Astronomy news for the week starting Friday, August 15, 2014.
Skylights will next appear on Friday, August 29.
We start our fortnight with the Moon in its waning gibbous phase, which is terminated
at third quarter the morning of Sunday,
August 17, after Moonrise in North America. It then fades away as
a waning crescent as it heads
toward new Moon on Monday the 25th. The morning of Friday the
22nd, the slimming crescent will fall between the star Procyon (down and to the right) and
the Pollux and Castor pair (up and to the left).
The following morning, that of Saturday the 23rd, the Moon will
make a glorious dawn triangle with Jupiter and Venus (Venus the
lower and brighter of the two). Then turn around and watch the
Moon pop up as a waxing crescent in the
early evening sky. Our first glimpse of it will be in western
twilight the evening of Tuesday the 26th, though it will be a lot
more obvious a day later. The Moon passes apogee, where
it is farthest from the Earth, on Sunday the 24th.
We are witness to the rare delight of two pairs of close planets,
one in the evening sky the other in the morning. Moving rapidly
eastward against the background stars, Mars crossed the
border from Virgo into Libra last Sunday the 10th, and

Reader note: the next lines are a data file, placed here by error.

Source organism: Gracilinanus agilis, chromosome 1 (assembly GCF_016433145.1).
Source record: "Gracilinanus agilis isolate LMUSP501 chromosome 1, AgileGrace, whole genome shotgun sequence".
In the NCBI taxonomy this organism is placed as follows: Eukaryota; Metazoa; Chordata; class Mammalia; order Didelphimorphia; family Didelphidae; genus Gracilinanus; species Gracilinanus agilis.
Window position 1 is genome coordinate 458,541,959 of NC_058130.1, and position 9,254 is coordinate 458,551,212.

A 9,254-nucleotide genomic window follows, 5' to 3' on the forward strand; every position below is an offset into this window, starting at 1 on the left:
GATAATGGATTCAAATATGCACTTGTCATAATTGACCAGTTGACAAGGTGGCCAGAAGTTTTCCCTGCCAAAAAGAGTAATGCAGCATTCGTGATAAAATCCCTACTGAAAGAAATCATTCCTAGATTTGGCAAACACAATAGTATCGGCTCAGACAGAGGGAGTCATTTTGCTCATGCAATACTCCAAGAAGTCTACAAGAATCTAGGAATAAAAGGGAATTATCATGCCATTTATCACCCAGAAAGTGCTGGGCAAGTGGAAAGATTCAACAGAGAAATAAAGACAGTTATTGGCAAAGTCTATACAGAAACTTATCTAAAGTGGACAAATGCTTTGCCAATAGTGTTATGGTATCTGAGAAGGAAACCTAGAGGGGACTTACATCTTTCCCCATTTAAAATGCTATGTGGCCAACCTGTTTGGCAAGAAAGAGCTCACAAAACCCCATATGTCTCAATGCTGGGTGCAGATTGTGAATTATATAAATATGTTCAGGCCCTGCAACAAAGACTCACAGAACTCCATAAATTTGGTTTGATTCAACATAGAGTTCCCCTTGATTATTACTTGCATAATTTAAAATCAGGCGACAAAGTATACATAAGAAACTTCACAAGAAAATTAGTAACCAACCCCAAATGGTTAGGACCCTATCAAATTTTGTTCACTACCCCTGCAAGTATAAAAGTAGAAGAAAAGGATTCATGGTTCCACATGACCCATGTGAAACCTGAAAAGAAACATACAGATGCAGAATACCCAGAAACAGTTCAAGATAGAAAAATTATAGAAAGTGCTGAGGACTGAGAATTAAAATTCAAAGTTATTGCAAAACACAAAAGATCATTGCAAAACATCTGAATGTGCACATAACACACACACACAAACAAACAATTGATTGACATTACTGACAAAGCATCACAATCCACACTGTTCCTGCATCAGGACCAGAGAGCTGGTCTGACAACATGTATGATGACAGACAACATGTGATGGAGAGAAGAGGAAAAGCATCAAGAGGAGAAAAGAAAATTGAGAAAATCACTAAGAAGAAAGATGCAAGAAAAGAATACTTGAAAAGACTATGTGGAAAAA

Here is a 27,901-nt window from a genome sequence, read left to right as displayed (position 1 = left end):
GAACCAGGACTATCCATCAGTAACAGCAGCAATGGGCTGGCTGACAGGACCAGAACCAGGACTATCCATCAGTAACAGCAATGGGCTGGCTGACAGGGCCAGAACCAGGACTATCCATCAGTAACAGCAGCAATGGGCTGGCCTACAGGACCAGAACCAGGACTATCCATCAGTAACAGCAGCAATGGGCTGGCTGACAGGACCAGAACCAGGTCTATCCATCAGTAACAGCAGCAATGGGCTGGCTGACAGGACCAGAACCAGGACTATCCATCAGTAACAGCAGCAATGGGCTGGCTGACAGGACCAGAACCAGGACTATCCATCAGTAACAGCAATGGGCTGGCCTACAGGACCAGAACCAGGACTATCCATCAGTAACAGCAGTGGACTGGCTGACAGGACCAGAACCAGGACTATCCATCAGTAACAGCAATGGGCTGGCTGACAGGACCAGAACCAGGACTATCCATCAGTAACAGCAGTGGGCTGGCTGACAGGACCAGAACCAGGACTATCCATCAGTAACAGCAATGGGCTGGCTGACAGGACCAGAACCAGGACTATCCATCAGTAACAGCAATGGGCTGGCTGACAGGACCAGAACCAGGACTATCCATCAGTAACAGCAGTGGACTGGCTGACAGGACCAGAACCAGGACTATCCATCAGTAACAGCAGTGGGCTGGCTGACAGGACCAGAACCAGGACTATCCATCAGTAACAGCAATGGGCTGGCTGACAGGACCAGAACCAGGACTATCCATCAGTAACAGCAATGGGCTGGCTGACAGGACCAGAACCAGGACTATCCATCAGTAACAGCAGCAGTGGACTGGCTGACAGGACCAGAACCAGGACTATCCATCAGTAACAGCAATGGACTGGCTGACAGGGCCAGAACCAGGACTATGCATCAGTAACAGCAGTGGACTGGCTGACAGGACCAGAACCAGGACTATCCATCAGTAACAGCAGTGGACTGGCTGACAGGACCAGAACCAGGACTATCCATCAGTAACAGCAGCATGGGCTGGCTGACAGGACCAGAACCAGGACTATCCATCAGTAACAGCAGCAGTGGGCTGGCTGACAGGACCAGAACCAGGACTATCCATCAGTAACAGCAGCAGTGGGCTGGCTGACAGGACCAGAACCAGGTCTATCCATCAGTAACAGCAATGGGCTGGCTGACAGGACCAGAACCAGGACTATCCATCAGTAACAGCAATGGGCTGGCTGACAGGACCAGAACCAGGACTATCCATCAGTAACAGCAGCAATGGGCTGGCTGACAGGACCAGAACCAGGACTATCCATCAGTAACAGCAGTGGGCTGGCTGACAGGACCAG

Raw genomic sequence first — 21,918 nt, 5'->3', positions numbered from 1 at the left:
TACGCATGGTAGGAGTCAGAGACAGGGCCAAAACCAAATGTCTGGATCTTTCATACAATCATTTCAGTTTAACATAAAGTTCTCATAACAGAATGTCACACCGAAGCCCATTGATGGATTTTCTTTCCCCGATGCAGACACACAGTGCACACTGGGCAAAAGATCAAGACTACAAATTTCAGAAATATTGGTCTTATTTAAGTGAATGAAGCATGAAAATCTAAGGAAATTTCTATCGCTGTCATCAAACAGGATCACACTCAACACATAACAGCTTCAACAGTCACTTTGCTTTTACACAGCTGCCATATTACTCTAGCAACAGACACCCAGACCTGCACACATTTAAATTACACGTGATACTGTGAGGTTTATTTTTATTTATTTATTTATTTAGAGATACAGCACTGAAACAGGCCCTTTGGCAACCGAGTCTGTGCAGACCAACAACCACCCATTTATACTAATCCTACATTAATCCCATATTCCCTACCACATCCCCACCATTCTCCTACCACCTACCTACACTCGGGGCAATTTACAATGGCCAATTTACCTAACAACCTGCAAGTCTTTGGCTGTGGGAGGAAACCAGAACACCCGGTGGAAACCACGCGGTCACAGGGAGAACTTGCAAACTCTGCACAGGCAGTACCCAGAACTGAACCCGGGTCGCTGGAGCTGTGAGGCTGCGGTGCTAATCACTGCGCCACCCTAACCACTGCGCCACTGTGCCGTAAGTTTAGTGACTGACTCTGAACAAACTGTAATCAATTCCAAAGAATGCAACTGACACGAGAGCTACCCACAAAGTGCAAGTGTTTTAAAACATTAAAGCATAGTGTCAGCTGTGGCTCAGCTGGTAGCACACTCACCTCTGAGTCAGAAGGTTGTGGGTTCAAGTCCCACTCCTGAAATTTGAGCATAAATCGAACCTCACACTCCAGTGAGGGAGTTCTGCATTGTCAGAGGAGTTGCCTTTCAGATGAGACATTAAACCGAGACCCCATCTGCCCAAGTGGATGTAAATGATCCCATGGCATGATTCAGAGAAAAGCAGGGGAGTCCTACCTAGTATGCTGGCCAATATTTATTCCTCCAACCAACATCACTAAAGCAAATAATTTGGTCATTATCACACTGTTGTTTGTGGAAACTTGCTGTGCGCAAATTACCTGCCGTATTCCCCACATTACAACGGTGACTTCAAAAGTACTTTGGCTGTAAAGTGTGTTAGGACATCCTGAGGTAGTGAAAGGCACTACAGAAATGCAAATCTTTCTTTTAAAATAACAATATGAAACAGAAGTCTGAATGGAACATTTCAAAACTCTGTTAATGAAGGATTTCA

finally passes conjunction with much slower moving Saturn on Wednesday the
27th, the red planet four degrees to the south. Look into the
southwest as twilight draws to a close. By 10:30 PM Daylight Time
they are close to setting. But if you miss them, all you need do
is wait until morning for much brighter
Jupiter. The two planets pass conjunction with each other the
night of Sunday the 17th. When they rise, just after the
beginning of twilight, they will be less than half a degree apart,
Jupiter to the right. The last time they performed like this was
in 2012, when they blazed forth together in the evening sky, some
taking them for UFOs and invading space aliens. While Venus sinks
out of sight into twilight, Jupiter climbs in the other direction,
the planets thus quickly separating.
As the Moon moves out of the way, we see the glory of the Milky Way, which is made of the
countless stars of the disk of our Galaxy. In mid to late
evening the Milky Way plunges down from Cygnus (which turned upside down is the Northern Cross
with Deneb at its top), through Aquila and Scutum, and into Scorpius and Sagittarius, finally disappearing below the southern
horizon. It's split into two streams by the Great Rift, a lumpy
layer of dark, cold, dusty interstellar clouds in which
stars are being born. To the northwest, the Big Dipper in Ursa
Major winds around the celestial
pole, which is closely marked by Polaris, while in the northeast,
the rising "W" of Cassiopeia
brings a sign of the coming fall.